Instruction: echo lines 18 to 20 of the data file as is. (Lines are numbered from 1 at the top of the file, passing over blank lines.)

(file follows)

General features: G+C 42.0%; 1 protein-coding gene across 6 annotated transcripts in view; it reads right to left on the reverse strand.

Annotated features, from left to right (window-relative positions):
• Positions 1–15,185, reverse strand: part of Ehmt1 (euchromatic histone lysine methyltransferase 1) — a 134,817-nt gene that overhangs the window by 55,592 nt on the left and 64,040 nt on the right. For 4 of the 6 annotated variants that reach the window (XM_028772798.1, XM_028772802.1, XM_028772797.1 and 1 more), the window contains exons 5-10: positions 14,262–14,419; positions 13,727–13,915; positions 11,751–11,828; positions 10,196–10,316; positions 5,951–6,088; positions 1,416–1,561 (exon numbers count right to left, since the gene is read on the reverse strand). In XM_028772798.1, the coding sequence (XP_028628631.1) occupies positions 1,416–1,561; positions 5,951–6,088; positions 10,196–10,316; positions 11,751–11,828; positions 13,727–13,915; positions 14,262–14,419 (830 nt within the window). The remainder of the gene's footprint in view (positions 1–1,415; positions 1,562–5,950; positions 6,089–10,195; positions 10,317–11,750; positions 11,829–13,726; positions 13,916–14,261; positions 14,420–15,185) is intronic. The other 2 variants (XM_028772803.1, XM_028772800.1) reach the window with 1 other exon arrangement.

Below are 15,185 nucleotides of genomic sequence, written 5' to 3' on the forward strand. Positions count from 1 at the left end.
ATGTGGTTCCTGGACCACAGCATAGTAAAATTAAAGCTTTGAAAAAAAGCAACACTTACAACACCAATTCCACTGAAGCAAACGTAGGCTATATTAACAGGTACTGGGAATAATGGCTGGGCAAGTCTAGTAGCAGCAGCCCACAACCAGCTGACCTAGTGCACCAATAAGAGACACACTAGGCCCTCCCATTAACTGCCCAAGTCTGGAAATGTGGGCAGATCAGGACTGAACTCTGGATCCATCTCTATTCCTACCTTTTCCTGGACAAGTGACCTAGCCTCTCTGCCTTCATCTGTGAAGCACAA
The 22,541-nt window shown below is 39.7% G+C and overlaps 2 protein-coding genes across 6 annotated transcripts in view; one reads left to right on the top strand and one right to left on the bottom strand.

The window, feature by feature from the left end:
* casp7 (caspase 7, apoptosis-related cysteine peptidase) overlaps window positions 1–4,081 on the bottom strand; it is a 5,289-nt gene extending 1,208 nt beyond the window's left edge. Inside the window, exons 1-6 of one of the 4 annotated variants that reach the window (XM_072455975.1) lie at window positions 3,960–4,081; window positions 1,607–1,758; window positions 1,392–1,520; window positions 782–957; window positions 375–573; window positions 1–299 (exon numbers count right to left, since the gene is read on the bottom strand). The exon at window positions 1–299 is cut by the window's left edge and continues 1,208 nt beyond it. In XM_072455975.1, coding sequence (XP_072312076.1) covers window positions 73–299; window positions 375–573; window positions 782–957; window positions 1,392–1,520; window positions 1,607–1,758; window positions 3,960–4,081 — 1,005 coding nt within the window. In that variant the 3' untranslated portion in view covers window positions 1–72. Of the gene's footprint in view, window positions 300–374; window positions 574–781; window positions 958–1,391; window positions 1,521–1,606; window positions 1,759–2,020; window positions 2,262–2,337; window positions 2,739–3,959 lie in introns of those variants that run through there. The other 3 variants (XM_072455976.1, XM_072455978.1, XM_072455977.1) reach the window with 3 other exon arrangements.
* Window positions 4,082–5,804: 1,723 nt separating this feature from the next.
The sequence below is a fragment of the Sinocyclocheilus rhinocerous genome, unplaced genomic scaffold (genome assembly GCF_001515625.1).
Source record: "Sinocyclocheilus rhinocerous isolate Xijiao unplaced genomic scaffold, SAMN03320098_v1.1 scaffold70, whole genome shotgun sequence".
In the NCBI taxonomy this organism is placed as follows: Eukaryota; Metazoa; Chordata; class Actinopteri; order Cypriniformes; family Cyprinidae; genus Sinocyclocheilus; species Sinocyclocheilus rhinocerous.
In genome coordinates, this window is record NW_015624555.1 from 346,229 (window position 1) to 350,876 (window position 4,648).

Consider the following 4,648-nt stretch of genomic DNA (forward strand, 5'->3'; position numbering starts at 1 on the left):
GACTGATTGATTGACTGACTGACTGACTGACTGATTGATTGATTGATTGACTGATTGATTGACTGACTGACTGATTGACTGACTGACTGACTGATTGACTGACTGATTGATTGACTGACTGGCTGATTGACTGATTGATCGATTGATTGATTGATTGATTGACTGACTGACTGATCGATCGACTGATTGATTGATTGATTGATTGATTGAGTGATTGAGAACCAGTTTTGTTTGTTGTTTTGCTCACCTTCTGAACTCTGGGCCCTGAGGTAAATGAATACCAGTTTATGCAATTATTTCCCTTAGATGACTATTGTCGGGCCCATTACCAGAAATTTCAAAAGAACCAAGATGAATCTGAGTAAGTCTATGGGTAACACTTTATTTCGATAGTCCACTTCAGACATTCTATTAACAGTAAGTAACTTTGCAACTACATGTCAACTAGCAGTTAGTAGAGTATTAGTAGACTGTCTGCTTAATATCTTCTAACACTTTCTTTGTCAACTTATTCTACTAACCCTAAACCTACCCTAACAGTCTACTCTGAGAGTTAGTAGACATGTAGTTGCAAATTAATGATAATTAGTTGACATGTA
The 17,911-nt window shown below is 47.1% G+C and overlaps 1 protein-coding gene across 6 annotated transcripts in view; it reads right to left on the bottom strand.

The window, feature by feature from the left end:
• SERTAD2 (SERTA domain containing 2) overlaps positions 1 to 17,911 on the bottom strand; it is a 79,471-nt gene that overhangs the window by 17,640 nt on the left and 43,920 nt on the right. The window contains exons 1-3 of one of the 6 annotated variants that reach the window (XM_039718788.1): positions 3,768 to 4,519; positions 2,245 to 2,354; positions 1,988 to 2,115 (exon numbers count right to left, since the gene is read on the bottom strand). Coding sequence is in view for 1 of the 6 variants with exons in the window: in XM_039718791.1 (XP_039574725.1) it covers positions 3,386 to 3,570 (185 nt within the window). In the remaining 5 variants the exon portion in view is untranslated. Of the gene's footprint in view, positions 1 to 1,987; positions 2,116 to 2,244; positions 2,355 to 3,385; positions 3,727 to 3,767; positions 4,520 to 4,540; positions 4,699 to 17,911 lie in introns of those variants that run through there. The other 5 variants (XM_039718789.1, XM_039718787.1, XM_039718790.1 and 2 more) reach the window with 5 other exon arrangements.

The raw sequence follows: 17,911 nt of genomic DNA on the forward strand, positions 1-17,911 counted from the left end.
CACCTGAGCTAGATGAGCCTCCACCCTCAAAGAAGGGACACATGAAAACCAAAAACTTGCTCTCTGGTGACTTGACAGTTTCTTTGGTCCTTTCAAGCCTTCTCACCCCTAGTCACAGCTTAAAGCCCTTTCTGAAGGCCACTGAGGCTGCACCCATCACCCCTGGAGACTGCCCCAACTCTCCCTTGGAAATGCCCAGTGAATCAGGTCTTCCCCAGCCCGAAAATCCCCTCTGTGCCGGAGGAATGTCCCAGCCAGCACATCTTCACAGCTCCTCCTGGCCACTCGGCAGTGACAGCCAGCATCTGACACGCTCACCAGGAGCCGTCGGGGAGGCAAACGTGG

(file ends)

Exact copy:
• SERTAD2 (SERTA domain containing 2) overlaps positions 1 to 17,911 on the bottom strand; it is a 79,471-nt gene that overhangs the window by 17,640 nt on the left and 43,920 nt on the right. The window contains exons 1-3 of one of the 6 annotated variants that reach the window (XM_039718788.1): positions 3,768 to 4,519; positions 2,245 to 2,354; positions 1,988 to 2,115 (exon numbers count right to left, since the gene is read on the bottom strand). Coding sequence is in view for 1 of the 6 variants with exons in the window: in XM_039718791.1 (XP_039574725.1) it covers positions 3,386 to 3,570 (185 nt within the window). In the remaining 5 variants the exon portion in view is untranslated. Of the gene's footprint in view, positions 1 to 1,987; positions 2,116 to 2,244; positions 2,355 to 3,385; positions 3,727 to 3,767; positions 4,520 to 4,540; positions 4,699 to 17,911 lie in introns of those variants that run through there. The other 5 variants (XM_039718789.1, XM_039718787.1, XM_039718790.1 and 2 more) reach the window with 5 other exon arrangements.

The raw sequence follows: 17,911 nt of genomic DNA on the forward strand, positions 1-17,911 counted from the left end.
CACCTGAGCTAGATGAGCCTCCACCCTCAAAGAAGGGACACATGAAAACCAAAAACTTGCTCTCTGGTGACTTGACAGTTTCTTTGGTCCTTTCAAGCCTTCTCACCCCTAGTCACAGCTTAAAGCCCTTTCTGAAGGCCACTGAGGCTGCACCCATCACCCCTGGAGACTGCCCCAACTCTCCCTTGGAAATGCCCAGTGAATCAGGTCTTCCCCAGCCCGAAAATCCCCTCTGTGCCGGAGGAATGTCCCAGCCAGCACATCTTCACAGCTCCTCCTGGCCACTCGGCAGTGACAGCCAGCATCTGACACGCTCACCAGGAGCCGTCGGGGAGGCAAACGTGG